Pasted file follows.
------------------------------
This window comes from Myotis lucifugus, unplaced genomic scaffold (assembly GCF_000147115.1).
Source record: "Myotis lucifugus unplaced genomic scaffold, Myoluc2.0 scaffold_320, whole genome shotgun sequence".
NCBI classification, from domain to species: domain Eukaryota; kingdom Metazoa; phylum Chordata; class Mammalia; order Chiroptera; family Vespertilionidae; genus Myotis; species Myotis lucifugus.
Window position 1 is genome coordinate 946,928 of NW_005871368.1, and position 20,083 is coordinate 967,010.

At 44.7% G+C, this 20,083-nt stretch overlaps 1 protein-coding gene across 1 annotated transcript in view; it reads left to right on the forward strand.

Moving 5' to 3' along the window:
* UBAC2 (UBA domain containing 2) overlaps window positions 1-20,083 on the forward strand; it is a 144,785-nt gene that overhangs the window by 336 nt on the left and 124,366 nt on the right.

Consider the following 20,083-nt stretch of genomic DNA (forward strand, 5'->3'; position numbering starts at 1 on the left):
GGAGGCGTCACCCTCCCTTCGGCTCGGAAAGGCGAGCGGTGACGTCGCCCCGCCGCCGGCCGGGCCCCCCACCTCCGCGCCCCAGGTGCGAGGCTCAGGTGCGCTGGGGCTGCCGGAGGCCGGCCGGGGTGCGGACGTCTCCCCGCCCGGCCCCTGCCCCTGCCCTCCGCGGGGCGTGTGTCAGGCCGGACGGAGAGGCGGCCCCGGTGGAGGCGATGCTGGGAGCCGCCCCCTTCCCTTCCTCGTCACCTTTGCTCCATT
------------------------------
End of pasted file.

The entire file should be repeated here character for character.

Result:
This window comes from Myotis lucifugus, unplaced genomic scaffold (assembly GCF_000147115.1).
Source record: "Myotis lucifugus unplaced genomic scaffold, Myoluc2.0 scaffold_320, whole genome shotgun sequence".
NCBI classification, from domain to species: domain Eukaryota; kingdom Metazoa; phylum Chordata; class Mammalia; order Chiroptera; family Vespertilionidae; genus Myotis; species Myotis lucifugus.
Window position 1 is genome coordinate 946,928 of NW_005871368.1, and position 20,083 is coordinate 967,010.

At 44.7% G+C, this 20,083-nt stretch overlaps 1 protein-coding gene across 1 annotated transcript in view; it reads left to right on the forward strand.

Moving 5' to 3' along the window:
* UBAC2 (UBA domain containing 2) overlaps window positions 1-20,083 on the forward strand; it is a 144,785-nt gene that overhangs the window by 336 nt on the left and 124,366 nt on the right.

Consider the following 20,083-nt stretch of genomic DNA (forward strand, 5'->3'; position numbering starts at 1 on the left):
GGAGGCGTCACCCTCCCTTCGGCTCGGAAAGGCGAGCGGTGACGTCGCCCCGCCGCCGGCCGGGCCCCCCACCTCCGCGCCCCAGGTGCGAGGCTCAGGTGCGCTGGGGCTGCCGGAGGCCGGCCGGGGTGCGGACGTCTCCCCGCCCGGCCCCTGCCCCTGCCCTCCGCGGGGCGTGTGTCAGGCCGGACGGAGAGGCGGCCCCGGTGGAGGCGATGCTGGGAGCCGCCCCCTTCCCTTCCTCGTCACCTTTGCTCCATT